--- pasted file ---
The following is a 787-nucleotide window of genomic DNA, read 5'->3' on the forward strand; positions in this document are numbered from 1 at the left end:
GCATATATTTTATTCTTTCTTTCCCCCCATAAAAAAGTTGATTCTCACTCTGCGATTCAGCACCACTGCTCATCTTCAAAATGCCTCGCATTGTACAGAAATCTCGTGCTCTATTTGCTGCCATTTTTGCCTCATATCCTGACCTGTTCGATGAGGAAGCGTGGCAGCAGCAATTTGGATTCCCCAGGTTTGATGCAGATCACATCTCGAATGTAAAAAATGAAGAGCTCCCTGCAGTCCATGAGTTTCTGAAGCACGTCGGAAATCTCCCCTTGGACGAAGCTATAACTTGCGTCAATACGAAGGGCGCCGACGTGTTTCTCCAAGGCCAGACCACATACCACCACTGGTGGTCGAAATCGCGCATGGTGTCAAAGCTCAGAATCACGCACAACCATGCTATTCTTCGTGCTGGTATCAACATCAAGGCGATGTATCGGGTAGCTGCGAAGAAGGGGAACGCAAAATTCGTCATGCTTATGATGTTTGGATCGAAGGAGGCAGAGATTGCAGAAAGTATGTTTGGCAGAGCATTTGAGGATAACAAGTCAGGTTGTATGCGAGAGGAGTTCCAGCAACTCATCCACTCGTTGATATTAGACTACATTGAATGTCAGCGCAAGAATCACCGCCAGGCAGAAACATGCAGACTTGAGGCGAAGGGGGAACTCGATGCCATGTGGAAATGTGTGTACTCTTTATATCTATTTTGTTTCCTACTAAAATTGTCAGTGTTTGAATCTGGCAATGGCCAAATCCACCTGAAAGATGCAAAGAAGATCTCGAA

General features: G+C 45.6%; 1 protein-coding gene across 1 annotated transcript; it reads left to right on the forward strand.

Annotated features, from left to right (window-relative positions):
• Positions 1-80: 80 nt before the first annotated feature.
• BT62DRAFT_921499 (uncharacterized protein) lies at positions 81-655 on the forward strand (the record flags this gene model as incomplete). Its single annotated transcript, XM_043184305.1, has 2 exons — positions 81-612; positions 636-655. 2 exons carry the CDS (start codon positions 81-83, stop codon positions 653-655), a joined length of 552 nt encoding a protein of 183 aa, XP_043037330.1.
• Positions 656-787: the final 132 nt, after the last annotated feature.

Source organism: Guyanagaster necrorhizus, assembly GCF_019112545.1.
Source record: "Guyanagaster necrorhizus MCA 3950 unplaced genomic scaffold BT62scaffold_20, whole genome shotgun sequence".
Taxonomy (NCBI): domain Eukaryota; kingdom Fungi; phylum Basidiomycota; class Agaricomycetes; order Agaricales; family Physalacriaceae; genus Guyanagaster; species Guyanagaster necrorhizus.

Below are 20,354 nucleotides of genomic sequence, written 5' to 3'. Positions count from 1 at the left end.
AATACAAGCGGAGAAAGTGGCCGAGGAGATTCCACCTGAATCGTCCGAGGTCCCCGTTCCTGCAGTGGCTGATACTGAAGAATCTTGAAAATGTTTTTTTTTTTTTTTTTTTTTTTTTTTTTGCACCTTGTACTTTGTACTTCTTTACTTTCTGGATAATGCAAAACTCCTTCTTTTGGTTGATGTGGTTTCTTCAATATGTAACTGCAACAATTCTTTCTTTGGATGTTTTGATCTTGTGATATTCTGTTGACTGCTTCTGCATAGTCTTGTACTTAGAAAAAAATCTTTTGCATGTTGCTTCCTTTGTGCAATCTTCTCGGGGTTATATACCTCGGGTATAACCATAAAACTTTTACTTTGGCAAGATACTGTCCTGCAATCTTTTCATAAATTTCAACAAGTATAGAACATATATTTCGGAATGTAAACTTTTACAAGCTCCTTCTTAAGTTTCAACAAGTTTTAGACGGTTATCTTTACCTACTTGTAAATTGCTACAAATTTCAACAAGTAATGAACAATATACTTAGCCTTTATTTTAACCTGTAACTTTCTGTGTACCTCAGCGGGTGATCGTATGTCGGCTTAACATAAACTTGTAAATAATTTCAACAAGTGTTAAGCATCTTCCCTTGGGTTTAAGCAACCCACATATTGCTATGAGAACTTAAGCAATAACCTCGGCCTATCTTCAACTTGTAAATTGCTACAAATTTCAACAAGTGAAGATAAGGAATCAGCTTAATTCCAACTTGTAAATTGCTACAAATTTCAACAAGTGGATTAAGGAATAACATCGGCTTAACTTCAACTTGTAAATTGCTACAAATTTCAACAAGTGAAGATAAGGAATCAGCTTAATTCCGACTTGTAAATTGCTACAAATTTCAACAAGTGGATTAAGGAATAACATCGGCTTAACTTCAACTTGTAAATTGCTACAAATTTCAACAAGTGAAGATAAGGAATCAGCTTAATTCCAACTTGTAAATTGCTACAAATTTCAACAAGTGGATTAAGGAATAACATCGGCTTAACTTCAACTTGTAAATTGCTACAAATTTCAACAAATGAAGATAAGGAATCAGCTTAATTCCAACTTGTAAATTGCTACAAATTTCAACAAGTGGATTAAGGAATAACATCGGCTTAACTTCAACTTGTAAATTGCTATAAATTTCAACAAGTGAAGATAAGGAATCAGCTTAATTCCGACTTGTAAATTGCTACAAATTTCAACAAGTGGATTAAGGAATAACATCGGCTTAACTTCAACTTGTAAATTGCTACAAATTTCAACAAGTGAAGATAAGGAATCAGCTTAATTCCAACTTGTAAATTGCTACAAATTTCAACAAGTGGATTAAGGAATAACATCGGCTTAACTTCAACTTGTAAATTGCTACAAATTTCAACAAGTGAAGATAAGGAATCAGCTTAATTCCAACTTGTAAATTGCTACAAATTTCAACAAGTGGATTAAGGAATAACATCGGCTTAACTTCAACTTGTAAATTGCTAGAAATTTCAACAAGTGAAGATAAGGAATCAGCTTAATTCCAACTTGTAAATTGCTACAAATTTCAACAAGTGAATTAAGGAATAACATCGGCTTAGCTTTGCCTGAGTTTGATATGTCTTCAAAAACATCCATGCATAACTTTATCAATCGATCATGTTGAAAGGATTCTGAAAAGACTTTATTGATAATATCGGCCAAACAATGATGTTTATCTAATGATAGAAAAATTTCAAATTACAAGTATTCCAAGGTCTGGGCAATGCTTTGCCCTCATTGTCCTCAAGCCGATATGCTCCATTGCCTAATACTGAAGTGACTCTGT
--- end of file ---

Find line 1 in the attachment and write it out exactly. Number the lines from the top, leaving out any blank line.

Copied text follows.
The following is a 787-nucleotide window of genomic DNA, read 5'->3' on the forward strand; positions in this document are numbered from 1 at the left end: